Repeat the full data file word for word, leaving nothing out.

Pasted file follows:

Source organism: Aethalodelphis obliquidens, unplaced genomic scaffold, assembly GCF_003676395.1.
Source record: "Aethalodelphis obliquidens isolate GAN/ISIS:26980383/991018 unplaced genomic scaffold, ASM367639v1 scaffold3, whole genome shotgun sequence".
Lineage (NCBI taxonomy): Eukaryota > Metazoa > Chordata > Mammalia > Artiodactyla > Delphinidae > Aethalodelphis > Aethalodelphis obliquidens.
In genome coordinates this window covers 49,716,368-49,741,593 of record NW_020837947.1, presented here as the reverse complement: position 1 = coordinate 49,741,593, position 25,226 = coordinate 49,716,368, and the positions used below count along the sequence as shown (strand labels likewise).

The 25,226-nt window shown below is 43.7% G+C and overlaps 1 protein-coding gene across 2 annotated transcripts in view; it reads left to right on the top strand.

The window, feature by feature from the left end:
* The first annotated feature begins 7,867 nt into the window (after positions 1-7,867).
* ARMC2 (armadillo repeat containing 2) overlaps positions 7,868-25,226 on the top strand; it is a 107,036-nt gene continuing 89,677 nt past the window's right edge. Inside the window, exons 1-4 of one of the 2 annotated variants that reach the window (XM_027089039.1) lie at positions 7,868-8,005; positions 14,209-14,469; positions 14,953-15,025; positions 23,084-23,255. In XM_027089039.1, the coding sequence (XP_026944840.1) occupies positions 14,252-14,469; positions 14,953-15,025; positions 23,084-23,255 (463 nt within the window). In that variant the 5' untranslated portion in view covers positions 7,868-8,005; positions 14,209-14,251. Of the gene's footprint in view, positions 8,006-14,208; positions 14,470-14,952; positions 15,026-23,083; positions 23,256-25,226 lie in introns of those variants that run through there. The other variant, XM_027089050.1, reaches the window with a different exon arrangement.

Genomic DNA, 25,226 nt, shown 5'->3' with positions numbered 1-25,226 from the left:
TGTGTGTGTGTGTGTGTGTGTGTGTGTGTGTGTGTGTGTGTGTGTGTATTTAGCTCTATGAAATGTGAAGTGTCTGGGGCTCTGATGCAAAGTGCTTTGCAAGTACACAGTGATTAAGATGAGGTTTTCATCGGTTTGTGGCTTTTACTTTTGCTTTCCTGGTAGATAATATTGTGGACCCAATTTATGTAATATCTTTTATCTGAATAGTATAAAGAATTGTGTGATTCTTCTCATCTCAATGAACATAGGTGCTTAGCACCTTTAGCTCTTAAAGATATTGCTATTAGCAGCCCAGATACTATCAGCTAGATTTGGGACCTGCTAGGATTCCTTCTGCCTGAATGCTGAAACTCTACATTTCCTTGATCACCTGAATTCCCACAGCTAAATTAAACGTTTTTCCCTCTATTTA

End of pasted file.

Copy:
Source organism: Aethalodelphis obliquidens, unplaced genomic scaffold, assembly GCF_003676395.1.
Source record: "Aethalodelphis obliquidens isolate GAN/ISIS:26980383/991018 unplaced genomic scaffold, ASM367639v1 scaffold3, whole genome shotgun sequence".
Lineage (NCBI taxonomy): Eukaryota > Metazoa > Chordata > Mammalia > Artiodactyla > Delphinidae > Aethalodelphis > Aethalodelphis obliquidens.
In genome coordinates this window covers 49,716,368-49,741,593 of record NW_020837947.1, presented here as the reverse complement: position 1 = coordinate 49,741,593, position 25,226 = coordinate 49,716,368, and the positions used below count along the sequence as shown (strand labels likewise).

The 25,226-nt window shown below is 43.7% G+C and overlaps 1 protein-coding gene across 2 annotated transcripts in view; it reads left to right on the top strand.

The window, feature by feature from the left end:
* The first annotated feature begins 7,867 nt into the window (after positions 1-7,867).
* ARMC2 (armadillo repeat containing 2) overlaps positions 7,868-25,226 on the top strand; it is a 107,036-nt gene continuing 89,677 nt past the window's right edge. Inside the window, exons 1-4 of one of the 2 annotated variants that reach the window (XM_027089039.1) lie at positions 7,868-8,005; positions 14,209-14,469; positions 14,953-15,025; positions 23,084-23,255. In XM_027089039.1, the coding sequence (XP_026944840.1) occupies positions 14,252-14,469; positions 14,953-15,025; positions 23,084-23,255 (463 nt within the window). In that variant the 5' untranslated portion in view covers positions 7,868-8,005; positions 14,209-14,251. Of the gene's footprint in view, positions 8,006-14,208; positions 14,470-14,952; positions 15,026-23,083; positions 23,256-25,226 lie in introns of those variants that run through there. The other variant, XM_027089050.1, reaches the window with a different exon arrangement.

Genomic DNA, 25,226 nt, shown 5'->3' with positions numbered 1-25,226 from the left:
TGTGTGTGTGTGTGTGTGTGTGTGTGTGTGTGTGTGTGTGTGTGTGTATTTAGCTCTATGAAATGTGAAGTGTCTGGGGCTCTGATGCAAAGTGCTTTGCAAGTACACAGTGATTAAGATGAGGTTTTCATCGGTTTGTGGCTTTTACTTTTGCTTTCCTGGTAGATAATATTGTGGACCCAATTTATGTAATATCTTTTATCTGAATAGTATAAAGAATTGTGTGATTCTTCTCATCTCAATGAACATAGGTGCTTAGCACCTTTAGCTCTTAAAGATATTGCTATTAGCAGCCCAGATACTATCAGCTAGATTTGGGACCTGCTAGGATTCCTTCTGCCTGAATGCTGAAACTCTACATTTCCTTGATCACCTGAATTCCCACAGCTAAATTAAACGTTTTTCCCTCTATTTA